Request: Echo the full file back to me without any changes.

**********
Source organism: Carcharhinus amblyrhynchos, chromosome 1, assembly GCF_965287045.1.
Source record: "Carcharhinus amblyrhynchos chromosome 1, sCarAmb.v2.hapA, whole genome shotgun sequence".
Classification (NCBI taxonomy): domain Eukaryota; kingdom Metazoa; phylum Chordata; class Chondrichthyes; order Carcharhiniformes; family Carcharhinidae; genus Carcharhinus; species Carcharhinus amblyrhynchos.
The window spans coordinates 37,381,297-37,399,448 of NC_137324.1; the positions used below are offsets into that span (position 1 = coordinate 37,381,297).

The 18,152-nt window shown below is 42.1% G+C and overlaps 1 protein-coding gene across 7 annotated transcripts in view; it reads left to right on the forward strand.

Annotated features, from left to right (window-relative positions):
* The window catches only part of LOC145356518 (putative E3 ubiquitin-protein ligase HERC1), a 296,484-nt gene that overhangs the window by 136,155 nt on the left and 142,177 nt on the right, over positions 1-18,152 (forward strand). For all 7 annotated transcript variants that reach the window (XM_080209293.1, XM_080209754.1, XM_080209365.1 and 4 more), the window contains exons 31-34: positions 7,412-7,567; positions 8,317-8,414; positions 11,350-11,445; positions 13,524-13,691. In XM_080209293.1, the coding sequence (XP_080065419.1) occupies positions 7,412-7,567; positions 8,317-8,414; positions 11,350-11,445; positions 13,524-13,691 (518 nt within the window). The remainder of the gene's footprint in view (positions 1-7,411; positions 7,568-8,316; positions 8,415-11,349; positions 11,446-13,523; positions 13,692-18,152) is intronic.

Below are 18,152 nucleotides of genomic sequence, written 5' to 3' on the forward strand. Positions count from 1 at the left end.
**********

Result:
Source organism: Carcharhinus amblyrhynchos, chromosome 1, assembly GCF_965287045.1.
Source record: "Carcharhinus amblyrhynchos chromosome 1, sCarAmb.v2.hapA, whole genome shotgun sequence".
Classification (NCBI taxonomy): domain Eukaryota; kingdom Metazoa; phylum Chordata; class Chondrichthyes; order Carcharhiniformes; family Carcharhinidae; genus Carcharhinus; species Carcharhinus amblyrhynchos.
The window spans coordinates 37,381,297-37,399,448 of NC_137324.1; the positions used below are offsets into that span (position 1 = coordinate 37,381,297).

The 18,152-nt window shown below is 42.1% G+C and overlaps 1 protein-coding gene across 7 annotated transcripts in view; it reads left to right on the forward strand.

Annotated features, from left to right (window-relative positions):
* The window catches only part of LOC145356518 (putative E3 ubiquitin-protein ligase HERC1), a 296,484-nt gene that overhangs the window by 136,155 nt on the left and 142,177 nt on the right, over positions 1-18,152 (forward strand). For all 7 annotated transcript variants that reach the window (XM_080209293.1, XM_080209754.1, XM_080209365.1 and 4 more), the window contains exons 31-34: positions 7,412-7,567; positions 8,317-8,414; positions 11,350-11,445; positions 13,524-13,691. In XM_080209293.1, the coding sequence (XP_080065419.1) occupies positions 7,412-7,567; positions 8,317-8,414; positions 11,350-11,445; positions 13,524-13,691 (518 nt within the window). The remainder of the gene's footprint in view (positions 1-7,411; positions 7,568-8,316; positions 8,415-11,349; positions 11,446-13,523; positions 13,692-18,152) is intronic.

Below are 18,152 nucleotides of genomic sequence, written 5' to 3' on the forward strand. Positions count from 1 at the left end.